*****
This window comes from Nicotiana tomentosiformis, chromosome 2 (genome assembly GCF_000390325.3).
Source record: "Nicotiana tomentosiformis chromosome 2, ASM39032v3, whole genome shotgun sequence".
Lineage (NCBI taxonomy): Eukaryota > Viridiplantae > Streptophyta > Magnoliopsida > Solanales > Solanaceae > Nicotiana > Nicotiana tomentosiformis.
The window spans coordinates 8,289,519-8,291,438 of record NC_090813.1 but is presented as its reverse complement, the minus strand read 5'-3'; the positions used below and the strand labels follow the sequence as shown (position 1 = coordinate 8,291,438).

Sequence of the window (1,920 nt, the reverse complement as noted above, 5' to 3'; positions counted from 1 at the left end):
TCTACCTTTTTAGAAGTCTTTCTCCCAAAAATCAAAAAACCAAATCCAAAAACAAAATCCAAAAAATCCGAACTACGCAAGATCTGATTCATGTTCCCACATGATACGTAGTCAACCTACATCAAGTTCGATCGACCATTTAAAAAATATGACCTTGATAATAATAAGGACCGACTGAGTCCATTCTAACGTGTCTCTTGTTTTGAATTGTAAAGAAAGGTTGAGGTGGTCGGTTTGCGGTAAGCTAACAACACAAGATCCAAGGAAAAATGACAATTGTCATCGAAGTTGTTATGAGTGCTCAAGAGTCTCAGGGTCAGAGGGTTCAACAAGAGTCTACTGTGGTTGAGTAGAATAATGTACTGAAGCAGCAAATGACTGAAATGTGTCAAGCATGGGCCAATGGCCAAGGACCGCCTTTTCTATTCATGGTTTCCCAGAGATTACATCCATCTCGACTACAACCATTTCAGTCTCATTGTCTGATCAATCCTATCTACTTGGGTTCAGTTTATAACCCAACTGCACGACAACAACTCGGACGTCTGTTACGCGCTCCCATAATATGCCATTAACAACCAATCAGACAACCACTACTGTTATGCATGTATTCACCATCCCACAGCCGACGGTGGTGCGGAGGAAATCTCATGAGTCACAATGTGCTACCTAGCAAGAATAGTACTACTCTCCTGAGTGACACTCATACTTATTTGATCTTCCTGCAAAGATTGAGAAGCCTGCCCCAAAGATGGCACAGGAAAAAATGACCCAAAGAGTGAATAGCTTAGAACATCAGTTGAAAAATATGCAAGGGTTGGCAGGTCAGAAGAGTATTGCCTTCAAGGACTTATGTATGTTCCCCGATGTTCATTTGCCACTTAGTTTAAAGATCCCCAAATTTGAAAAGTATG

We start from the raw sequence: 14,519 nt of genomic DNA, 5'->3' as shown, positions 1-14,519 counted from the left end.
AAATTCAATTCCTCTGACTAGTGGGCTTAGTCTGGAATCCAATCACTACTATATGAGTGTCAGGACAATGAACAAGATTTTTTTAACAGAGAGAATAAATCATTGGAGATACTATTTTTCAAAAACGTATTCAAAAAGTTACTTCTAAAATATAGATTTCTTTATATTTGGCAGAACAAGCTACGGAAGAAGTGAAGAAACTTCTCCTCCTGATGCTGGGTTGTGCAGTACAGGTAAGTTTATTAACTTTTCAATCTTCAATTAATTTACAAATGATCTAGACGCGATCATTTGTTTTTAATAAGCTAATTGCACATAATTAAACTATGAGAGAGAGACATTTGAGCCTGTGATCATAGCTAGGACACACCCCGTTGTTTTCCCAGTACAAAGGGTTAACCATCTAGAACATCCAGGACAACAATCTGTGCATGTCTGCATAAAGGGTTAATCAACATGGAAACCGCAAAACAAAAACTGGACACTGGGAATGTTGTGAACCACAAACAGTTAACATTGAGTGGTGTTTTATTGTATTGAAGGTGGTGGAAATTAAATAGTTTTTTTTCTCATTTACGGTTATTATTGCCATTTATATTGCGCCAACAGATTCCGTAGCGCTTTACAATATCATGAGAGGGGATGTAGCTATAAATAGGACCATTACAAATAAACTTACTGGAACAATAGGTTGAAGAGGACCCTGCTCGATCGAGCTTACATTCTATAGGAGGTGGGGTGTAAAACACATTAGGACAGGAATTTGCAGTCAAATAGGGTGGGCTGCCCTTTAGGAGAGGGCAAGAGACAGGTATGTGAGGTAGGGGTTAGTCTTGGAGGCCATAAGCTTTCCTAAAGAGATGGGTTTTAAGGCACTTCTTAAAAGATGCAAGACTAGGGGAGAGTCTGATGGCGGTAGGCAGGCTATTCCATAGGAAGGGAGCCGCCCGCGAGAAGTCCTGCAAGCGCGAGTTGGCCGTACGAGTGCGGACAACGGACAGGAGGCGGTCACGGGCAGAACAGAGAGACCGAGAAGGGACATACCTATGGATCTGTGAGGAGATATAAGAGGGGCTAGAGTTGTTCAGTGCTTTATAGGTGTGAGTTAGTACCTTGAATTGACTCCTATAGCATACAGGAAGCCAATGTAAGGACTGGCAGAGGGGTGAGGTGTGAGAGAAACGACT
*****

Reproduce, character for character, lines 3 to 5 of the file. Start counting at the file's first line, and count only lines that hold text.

Lineage (NCBI taxonomy): Eukaryota > Viridiplantae > Streptophyta > Magnoliopsida > Solanales > Solanaceae > Nicotiana > Nicotiana tomentosiformis.
The window spans coordinates 8,289,519-8,291,438 of record NC_090813.1 but is presented as its reverse complement, the minus strand read 5'-3'; the positions used below and the strand labels follow the sequence as shown (position 1 = coordinate 8,291,438).

Sequence of the window (1,920 nt, the reverse complement as noted above, 5' to 3'; positions counted from 1 at the left end):